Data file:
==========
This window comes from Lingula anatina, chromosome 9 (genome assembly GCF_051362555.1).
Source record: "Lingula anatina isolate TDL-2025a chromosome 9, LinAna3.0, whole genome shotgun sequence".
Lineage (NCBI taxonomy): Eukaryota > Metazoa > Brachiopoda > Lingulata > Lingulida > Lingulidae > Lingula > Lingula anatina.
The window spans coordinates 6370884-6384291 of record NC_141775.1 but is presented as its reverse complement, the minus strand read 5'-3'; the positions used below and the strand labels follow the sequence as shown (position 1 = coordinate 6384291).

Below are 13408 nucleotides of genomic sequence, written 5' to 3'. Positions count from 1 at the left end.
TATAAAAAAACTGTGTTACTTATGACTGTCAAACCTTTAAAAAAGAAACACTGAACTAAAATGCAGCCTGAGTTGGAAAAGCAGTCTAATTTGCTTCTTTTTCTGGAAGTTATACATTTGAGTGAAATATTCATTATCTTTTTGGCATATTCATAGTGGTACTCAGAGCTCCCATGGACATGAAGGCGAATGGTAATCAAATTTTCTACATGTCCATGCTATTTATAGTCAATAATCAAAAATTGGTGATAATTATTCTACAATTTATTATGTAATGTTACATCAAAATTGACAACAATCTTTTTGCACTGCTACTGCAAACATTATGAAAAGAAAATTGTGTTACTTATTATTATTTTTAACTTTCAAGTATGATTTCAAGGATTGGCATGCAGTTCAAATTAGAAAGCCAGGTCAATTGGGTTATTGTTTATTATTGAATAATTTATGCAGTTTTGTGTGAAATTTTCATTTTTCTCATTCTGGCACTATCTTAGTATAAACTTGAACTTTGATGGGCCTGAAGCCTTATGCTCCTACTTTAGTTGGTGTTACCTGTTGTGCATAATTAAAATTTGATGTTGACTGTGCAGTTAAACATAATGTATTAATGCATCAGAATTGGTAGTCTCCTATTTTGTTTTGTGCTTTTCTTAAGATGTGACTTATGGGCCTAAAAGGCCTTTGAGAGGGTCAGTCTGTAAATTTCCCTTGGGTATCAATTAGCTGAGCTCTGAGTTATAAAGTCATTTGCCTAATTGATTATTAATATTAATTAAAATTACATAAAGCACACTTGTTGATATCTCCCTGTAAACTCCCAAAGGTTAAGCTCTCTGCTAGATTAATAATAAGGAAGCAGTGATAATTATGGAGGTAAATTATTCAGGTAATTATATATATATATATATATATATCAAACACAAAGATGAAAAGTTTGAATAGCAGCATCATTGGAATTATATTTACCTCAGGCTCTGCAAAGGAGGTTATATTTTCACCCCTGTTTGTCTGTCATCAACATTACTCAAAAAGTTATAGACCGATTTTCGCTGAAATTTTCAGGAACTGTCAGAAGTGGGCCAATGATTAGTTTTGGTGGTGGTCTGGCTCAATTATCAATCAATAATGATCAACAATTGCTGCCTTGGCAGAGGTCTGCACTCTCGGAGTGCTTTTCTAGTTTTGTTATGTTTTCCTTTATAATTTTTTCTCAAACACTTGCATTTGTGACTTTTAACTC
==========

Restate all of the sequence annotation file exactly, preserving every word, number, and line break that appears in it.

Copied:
This window comes from Lingula anatina, chromosome 9 (genome assembly GCF_051362555.1).
Source record: "Lingula anatina isolate TDL-2025a chromosome 9, LinAna3.0, whole genome shotgun sequence".
Lineage (NCBI taxonomy): Eukaryota > Metazoa > Brachiopoda > Lingulata > Lingulida > Lingulidae > Lingula > Lingula anatina.
The window spans coordinates 6370884-6384291 of record NC_141775.1 but is presented as its reverse complement, the minus strand read 5'-3'; the positions used below and the strand labels follow the sequence as shown (position 1 = coordinate 6384291).

Below are 13408 nucleotides of genomic sequence, written 5' to 3'. Positions count from 1 at the left end.
TATAAAAAAACTGTGTTACTTATGACTGTCAAACCTTTAAAAAAGAAACACTGAACTAAAATGCAGCCTGAGTTGGAAAAGCAGTCTAATTTGCTTCTTTTTCTGGAAGTTATACATTTGAGTGAAATATTCATTATCTTTTTGGCATATTCATAGTGGTACTCAGAGCTCCCATGGACATGAAGGCGAATGGTAATCAAATTTTCTACATGTCCATGCTATTTATAGTCAATAATCAAAAATTGGTGATAATTATTCTACAATTTATTATGTAATGTTACATCAAAATTGACAACAATCTTTTTGCACTGCTACTGCAAACATTATGAAAAGAAAATTGTGTTACTTATTATTATTTTTAACTTTCAAGTATGATTTCAAGGATTGGCATGCAGTTCAAATTAGAAAGCCAGGTCAATTGGGTTATTGTTTATTATTGAATAATTTATGCAGTTTTGTGTGAAATTTTCATTTTTCTCATTCTGGCACTATCTTAGTATAAACTTGAACTTTGATGGGCCTGAAGCCTTATGCTCCTACTTTAGTTGGTGTTACCTGTTGTGCATAATTAAAATTTGATGTTGACTGTGCAGTTAAACATAATGTATTAATGCATCAGAATTGGTAGTCTCCTATTTTGTTTTGTGCTTTTCTTAAGATGTGACTTATGGGCCTAAAAGGCCTTTGAGAGGGTCAGTCTGTAAATTTCCCTTGGGTATCAATTAGCTGAGCTCTGAGTTATAAAGTCATTTGCCTAATTGATTATTAATATTAATTAAAATTACATAAAGCACACTTGTTGATATCTCCCTGTAAACTCCCAAAGGTTAAGCTCTCTGCTAGATTAATAATAAGGAAGCAGTGATAATTATGGAGGTAAATTATTCAGGTAATTATATATATATATATATATATATCAAACACAAAGATGAAAAGTTTGAATAGCAGCATCATTGGAATTATATTTACCTCAGGCTCTGCAAAGGAGGTTATATTTTCACCCCTGTTTGTCTGTCATCAACATTACTCAAAAAGTTATAGACCGATTTTCGCTGAAATTTTCAGGAACTGTCAGAAGTGGGCCAATGATTAGTTTTGGTGGTGGTCTGGCTCAATTATCAATCAATAATGATCAACAATTGCTGCCTTGGCAGAGGTCTGCACTCTCGGAGTGCTTTTCTAGTTTTGTTATGTTTTCCTTTATAATTTTTTCTCAAACACTTGCATTTGTGACTTTTAACTC